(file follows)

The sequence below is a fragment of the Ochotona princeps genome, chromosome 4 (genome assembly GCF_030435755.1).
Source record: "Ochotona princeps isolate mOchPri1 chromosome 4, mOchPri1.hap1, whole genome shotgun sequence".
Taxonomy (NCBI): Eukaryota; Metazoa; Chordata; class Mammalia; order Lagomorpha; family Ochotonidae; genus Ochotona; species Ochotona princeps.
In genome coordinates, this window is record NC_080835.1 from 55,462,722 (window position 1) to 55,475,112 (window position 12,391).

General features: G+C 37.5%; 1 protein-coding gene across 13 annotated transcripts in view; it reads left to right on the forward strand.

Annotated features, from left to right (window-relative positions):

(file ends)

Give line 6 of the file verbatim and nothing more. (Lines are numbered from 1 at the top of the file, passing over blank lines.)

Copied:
Annotated features, from left to right (window-relative positions):